Thanksgiving

A packed house enjoys Thanksgiving on Thursday afternoon at the American Legion.

The friendly refrain “Have you had something to eat yet?” could be heard throughout the American Legion on Thursday, as locals flocked for the organization’s annual Thanksgiving meal.

Club manager Jennifer Roalsen said that it’s their second busiest day of the year (after the Fourth of July), with usually at least 200 people coming in to eat and socialize through the afternoon. 

“Helen (Hartman) gets the credit,” said Roalsen, who’s been the club manager for two years. “She’s been cooking since 7:30 yesterday morning.”

Hartman, who manages the kitchen, has been working at the Legion for 22 years. Hartman said the Thanksgiving meal had been running long before she joined. The meal is always the traditional dish of turkey, stuffing, ham, mashed potato, cranberry sauce, candied yams and a few other side dishes.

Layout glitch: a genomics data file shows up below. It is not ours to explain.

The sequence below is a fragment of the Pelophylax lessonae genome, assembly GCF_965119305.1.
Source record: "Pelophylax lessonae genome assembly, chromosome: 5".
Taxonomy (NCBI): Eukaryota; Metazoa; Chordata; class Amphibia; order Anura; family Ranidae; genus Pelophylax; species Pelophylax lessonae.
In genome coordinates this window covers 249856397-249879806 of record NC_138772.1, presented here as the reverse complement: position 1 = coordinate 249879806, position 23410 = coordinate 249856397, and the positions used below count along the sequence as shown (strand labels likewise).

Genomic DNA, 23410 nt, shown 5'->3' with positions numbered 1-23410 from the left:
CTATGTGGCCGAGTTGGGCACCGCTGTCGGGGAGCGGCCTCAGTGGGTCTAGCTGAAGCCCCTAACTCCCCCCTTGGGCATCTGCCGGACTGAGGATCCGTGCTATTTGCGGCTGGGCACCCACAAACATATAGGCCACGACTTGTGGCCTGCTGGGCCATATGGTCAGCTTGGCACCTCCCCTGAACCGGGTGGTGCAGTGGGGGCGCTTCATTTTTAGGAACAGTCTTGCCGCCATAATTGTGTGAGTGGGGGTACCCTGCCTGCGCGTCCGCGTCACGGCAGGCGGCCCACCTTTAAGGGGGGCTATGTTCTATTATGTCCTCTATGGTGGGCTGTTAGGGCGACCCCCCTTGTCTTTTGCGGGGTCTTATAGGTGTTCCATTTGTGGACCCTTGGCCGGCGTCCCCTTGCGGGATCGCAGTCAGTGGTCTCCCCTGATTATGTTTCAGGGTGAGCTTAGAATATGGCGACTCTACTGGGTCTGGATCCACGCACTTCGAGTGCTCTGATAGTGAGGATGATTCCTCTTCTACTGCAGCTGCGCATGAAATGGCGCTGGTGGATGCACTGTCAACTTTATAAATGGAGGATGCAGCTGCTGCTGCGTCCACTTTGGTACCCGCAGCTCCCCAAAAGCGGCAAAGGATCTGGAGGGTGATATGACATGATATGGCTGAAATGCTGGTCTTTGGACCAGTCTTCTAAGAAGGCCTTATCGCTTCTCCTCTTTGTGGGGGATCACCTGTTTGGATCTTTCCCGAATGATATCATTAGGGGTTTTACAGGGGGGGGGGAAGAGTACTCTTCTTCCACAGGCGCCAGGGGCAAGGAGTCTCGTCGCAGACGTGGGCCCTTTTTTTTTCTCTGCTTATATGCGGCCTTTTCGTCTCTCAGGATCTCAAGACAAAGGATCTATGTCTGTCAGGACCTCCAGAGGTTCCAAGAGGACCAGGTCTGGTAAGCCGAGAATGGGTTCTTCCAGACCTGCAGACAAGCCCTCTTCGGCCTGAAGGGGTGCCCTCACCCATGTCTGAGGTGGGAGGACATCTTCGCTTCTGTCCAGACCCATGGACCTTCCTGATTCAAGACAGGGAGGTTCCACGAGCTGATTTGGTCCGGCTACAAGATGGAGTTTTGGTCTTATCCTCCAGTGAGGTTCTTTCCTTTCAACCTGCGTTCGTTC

Hartman praised the volunteers who helped her cook, saying “There must have been about 10 of us in the kitchen this year.”

This year, the American Legion had 20 volunteers in total, including a clean-up crew and some who help to deliver about 40 meals to members of the Senior Center, the police department and disabled members of the American Legion.

Helen Austerman was among those who helped out for the Thanksgiving meal. Austerman, who’s been volunteering at the Legion for four years, said she helped set up the hall and spent a lot of time “peeling potatoes by the pound,” as well as anything else that needed to be done. 

“It just feels so good to help,” Austerman said. “Now, I’m going home for a nap.”

This year, Kodiak locals pulled out the stops by not only donating all the turkeys and hams, but also providing home-made pies, which were baked by Olga Malutin, Mandy Clark and Kimmy Dolph. 

“I baked pies for three days,” said Malutin, cheerfully.

Randy Zank was among the revelers. Zank, who also volunteers at the Kodiak Baptist Mission food bank, was attending both to help out and have some food. 

“They serve a few hundred people every year, so it’s a great community thing,” he said. “And a great way to get to know your neighbors.”

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